“I regret and should not have made that comment,” he said in a statement to the media. “I was trying to emphasize the strength and longevity of our company.”
On Tuesday, during a speech at the Boston College Chief Executives Club, he cited JPM’s activity in China.
“We hope to be there for a long time,” Dimon said. “The Communist Party is celebrating its 100th year. So is JPMorgan. And I’ll make you a bet we last longer.”
The wager apparently is on. Hu Xijin, editor-in-chief of the Communist Party’s Global Times newspaper, responded in a blog: “I bet the Chinese Communist Party will outlast the United States of America.”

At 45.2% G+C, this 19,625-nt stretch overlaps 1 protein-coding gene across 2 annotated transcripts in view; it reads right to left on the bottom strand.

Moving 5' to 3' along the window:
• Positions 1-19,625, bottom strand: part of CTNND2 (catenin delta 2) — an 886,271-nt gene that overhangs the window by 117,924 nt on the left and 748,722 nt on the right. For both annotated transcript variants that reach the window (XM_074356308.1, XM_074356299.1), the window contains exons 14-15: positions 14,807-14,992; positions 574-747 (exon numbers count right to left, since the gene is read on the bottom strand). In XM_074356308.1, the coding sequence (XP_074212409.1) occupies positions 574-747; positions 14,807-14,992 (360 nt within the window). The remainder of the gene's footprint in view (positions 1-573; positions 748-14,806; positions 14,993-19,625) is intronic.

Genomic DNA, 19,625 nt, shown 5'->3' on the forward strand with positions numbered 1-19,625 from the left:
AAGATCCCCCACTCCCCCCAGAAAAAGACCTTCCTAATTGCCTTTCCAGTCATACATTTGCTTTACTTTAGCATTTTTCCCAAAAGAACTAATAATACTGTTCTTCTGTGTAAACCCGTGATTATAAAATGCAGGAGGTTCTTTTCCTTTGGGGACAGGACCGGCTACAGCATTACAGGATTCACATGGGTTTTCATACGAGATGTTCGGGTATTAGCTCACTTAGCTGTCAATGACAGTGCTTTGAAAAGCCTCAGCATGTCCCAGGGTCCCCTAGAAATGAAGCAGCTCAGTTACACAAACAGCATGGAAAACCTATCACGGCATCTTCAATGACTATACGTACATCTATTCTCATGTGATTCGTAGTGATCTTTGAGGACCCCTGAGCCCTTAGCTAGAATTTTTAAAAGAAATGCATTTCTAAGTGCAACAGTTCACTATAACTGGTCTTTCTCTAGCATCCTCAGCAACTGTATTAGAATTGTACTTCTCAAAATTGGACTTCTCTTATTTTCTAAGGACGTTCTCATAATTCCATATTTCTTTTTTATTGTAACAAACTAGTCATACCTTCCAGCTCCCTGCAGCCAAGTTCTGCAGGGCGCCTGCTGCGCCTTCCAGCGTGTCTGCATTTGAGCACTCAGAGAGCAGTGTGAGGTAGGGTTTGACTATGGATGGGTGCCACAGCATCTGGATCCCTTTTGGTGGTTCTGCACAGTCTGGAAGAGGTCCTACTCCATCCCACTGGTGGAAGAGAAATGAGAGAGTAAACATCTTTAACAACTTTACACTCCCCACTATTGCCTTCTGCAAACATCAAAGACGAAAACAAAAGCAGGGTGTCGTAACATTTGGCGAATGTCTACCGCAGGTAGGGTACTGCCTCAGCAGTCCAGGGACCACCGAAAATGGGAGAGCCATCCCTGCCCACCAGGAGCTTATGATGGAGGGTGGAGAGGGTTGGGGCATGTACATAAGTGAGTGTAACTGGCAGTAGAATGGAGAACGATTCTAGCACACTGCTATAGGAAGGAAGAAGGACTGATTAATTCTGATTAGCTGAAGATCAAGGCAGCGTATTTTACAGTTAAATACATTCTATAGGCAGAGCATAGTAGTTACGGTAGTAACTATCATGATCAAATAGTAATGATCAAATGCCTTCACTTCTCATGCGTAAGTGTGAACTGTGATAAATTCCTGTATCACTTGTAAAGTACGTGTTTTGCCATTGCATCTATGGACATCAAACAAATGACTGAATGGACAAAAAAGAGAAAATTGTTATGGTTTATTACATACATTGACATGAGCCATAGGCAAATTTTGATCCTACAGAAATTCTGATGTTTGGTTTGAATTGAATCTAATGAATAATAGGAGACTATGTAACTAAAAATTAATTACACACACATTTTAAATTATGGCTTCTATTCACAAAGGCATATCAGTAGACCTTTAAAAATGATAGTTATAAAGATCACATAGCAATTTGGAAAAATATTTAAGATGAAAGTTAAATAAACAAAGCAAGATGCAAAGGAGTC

Dimon may have felt an apology was necessary, given that JPM has a $20 billion exposure to China, according to Bloomberg’s calculation based on JPM filings.
“I regret my recent comment because it’s never right to joke about or denigrate any group of people, whether it’s a country, its leadership, or any part of a society and culture,” Dimon said.
In August JPM garnered approval from the Chinese government to fully own its China securities venture.
Dimon’s apology didn’t help JPM shares much Wednesday. They recently traded at $167.08, down 0.71%. They have soared 33% year to date amid enthusiasm over the U.S. economic recovery and anticipation of a Federal Reserve rate hike as early as the middle of next year.